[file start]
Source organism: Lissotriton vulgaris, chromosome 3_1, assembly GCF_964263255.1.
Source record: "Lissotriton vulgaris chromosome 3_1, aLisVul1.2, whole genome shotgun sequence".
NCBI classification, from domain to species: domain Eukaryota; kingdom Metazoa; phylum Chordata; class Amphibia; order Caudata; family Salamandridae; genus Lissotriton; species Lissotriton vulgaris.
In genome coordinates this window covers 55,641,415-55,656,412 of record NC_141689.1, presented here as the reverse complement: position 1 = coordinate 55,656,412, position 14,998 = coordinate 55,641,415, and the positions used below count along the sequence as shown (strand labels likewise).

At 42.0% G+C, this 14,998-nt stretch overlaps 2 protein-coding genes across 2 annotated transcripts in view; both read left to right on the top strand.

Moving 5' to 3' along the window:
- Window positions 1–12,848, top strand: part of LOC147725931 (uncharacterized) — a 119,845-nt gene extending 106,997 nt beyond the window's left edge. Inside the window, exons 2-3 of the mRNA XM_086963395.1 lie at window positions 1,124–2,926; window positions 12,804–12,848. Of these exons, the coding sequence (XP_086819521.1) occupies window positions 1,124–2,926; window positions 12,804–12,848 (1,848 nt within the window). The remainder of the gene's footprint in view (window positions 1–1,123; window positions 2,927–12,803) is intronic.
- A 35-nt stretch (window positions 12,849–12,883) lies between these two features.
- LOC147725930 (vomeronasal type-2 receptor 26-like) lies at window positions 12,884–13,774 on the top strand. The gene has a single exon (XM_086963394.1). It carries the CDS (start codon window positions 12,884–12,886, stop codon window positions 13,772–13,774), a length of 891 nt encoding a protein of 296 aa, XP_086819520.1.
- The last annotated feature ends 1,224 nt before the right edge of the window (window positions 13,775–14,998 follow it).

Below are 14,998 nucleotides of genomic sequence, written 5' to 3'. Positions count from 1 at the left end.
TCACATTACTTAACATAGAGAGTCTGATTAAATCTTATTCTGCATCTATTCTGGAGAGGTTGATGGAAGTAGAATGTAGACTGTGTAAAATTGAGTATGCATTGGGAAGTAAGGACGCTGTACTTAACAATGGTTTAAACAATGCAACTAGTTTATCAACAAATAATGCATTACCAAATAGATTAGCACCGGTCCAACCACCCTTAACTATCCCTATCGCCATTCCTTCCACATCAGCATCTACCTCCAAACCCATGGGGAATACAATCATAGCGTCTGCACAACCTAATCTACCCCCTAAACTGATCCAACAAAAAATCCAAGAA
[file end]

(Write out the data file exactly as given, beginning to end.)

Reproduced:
Source organism: Lissotriton vulgaris, chromosome 3_1, assembly GCF_964263255.1.
Source record: "Lissotriton vulgaris chromosome 3_1, aLisVul1.2, whole genome shotgun sequence".
NCBI classification, from domain to species: domain Eukaryota; kingdom Metazoa; phylum Chordata; class Amphibia; order Caudata; family Salamandridae; genus Lissotriton; species Lissotriton vulgaris.
In genome coordinates this window covers 55,641,415-55,656,412 of record NC_141689.1, presented here as the reverse complement: position 1 = coordinate 55,656,412, position 14,998 = coordinate 55,641,415, and the positions used below count along the sequence as shown (strand labels likewise).

At 42.0% G+C, this 14,998-nt stretch overlaps 2 protein-coding genes across 2 annotated transcripts in view; both read left to right on the top strand.

Moving 5' to 3' along the window:
- Window positions 1–12,848, top strand: part of LOC147725931 (uncharacterized) — a 119,845-nt gene extending 106,997 nt beyond the window's left edge. Inside the window, exons 2-3 of the mRNA XM_086963395.1 lie at window positions 1,124–2,926; window positions 12,804–12,848. Of these exons, the coding sequence (XP_086819521.1) occupies window positions 1,124–2,926; window positions 12,804–12,848 (1,848 nt within the window). The remainder of the gene's footprint in view (window positions 1–1,123; window positions 2,927–12,803) is intronic.
- A 35-nt stretch (window positions 12,849–12,883) lies between these two features.
- LOC147725930 (vomeronasal type-2 receptor 26-like) lies at window positions 12,884–13,774 on the top strand. The gene has a single exon (XM_086963394.1). It carries the CDS (start codon window positions 12,884–12,886, stop codon window positions 13,772–13,774), a length of 891 nt encoding a protein of 296 aa, XP_086819520.1.
- The last annotated feature ends 1,224 nt before the right edge of the window (window positions 13,775–14,998 follow it).

Below are 14,998 nucleotides of genomic sequence, written 5' to 3'. Positions count from 1 at the left end.
TCACATTACTTAACATAGAGAGTCTGATTAAATCTTATTCTGCATCTATTCTGGAGAGGTTGATGGAAGTAGAATGTAGACTGTGTAAAATTGAGTATGCATTGGGAAGTAAGGACGCTGTACTTAACAATGGTTTAAACAATGCAACTAGTTTATCAACAAATAATGCATTACCAAATAGATTAGCACCGGTCCAACCACCCTTAACTATCCCTATCGCCATTCCTTCCACATCAGCATCTACCTCCAAACCCATGGGGAATACAATCATAGCGTCTGCACAACCTAATCTACCCCCTAAACTGATCCAACAAAAAATCCAAGAA